Living in a home with unbelievers is not necessarily as bad as living in the cupboard under the stairs is for Harry Potter. Unbelievers don’t always treat you with contempt or take advantage of your differences like Potter’s aunt and uncle and cousin do to him. Much depends on your family’s own upbringing. For example my parents were raised in Christian homes; my mother even attended Bob Jones University back in the days when the school was openly hostile to both unbelievers and Blacks. My father was raised Methodist while my mother was Southern Baptist. As I grew up, I got a bit of both. God seems to have pressed His finger on my heart from a young age. I remember being aware of His presence early in life.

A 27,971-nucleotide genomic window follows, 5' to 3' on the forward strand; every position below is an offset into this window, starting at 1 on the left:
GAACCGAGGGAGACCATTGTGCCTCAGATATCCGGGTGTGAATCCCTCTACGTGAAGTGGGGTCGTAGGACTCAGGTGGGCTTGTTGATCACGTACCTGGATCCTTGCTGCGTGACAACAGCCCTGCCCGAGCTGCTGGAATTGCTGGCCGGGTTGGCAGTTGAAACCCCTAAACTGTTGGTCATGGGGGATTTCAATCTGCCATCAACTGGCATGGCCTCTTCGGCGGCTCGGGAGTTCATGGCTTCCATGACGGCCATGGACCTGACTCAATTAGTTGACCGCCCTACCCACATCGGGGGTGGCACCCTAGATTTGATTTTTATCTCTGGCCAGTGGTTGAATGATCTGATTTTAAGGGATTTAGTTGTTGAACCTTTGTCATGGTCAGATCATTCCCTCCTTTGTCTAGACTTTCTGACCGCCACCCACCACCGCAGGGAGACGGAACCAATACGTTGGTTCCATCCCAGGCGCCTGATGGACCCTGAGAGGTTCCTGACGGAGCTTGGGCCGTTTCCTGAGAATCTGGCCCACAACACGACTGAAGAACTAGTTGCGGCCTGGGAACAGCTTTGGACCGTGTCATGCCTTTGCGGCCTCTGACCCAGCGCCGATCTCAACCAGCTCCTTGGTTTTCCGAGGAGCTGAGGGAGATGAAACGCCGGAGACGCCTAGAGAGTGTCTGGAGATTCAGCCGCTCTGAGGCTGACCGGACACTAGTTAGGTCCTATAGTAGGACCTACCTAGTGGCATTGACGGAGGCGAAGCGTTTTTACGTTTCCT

Under the stairs I find a safe place to read His Word so I might understand Him better. He talks so clearly in His Word, and so indistinctly in places of worship, in shopping malls, in movie theaters, in people. For me, it’s like the difference between looking at the sun and looking at the shadows the sun forms. The shadows do, but I prefer the direct light.
I take my children to a Christmas eve service. We are almost horrified at the opening song. For me, the Lord confirms again this is not a place of worship as much as a social gathering place for Christians. I do not say it is as bad as being stuck under the stairs in a spiritually dark home, but it is not the same as a true place of worship — for me, anyway. The second song is not much better. Eventually, the music shifts to more traditional hymns reflective of Christ’s birth. But the first two leave a sour taste in the mouth of especially my daughter. I am hurt. For some reason, we are here. But I know not why.
I feel very much like I am under the stairs. At least my Bible is with me.